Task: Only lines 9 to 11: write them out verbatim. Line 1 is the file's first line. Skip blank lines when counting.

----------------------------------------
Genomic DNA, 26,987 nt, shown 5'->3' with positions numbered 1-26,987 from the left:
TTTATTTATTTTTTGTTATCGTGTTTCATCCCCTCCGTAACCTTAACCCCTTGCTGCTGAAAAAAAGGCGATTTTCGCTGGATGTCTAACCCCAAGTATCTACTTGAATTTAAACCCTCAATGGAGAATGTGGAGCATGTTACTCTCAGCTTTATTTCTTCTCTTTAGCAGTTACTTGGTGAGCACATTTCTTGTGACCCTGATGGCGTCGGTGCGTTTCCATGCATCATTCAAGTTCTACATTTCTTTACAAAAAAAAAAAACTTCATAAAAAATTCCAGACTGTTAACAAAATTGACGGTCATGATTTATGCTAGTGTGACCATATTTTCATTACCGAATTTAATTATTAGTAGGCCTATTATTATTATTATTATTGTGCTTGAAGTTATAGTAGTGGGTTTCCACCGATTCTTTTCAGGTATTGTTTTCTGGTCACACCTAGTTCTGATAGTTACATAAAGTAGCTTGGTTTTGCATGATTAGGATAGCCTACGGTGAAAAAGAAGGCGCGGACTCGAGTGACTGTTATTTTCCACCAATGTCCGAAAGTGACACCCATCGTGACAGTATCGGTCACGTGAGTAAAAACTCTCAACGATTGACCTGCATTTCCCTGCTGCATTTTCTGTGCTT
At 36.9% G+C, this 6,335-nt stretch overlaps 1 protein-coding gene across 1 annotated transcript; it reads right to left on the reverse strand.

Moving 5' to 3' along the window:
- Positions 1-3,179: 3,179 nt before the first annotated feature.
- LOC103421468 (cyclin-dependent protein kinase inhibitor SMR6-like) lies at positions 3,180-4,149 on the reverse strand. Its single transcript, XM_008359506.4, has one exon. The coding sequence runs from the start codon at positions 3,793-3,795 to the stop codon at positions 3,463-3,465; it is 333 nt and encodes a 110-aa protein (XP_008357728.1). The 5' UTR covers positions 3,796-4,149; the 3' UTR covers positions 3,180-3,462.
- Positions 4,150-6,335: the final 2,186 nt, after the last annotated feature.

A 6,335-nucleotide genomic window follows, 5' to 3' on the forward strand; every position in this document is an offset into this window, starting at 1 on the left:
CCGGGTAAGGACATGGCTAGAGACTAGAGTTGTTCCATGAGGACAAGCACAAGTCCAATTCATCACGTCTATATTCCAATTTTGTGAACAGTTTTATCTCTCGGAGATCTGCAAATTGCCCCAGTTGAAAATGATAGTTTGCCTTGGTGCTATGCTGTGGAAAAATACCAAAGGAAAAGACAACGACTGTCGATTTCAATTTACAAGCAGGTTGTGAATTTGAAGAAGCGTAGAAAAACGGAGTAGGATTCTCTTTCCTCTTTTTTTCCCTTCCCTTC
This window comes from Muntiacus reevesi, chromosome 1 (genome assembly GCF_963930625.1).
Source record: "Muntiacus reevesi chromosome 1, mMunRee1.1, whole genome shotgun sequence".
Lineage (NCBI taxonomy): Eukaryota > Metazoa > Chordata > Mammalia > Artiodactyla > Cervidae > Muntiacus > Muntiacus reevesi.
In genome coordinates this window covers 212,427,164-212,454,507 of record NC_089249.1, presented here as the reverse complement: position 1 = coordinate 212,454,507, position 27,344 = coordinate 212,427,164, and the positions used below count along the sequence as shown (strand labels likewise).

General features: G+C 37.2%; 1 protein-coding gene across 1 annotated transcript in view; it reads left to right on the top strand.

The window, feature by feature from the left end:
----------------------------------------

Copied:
CCGGGTAAGGACATGGCTAGAGACTAGAGTTGTTCCATGAGGACAAGCACAAGTCCAATTCATCACGTCTATATTCCAATTTTGTGAACAGTTTTATCTCTCGGAGATCTGCAAATTGCCCCAGTTGAAAATGATAGTTTGCCTTGGTGCTATGCTGTGGAAAAATACCAAAGGAAAAGACAACGACTGTCGATTTCAATTTACAAGCAGGTTGTGAATTTGAAGAAGCGTAGAAAAACGGAGTAGGATTCTCTTTCCTCTTTTTTTCCCTTCCCTTC
This window comes from Muntiacus reevesi, chromosome 1 (genome assembly GCF_963930625.1).
Source record: "Muntiacus reevesi chromosome 1, mMunRee1.1, whole genome shotgun sequence".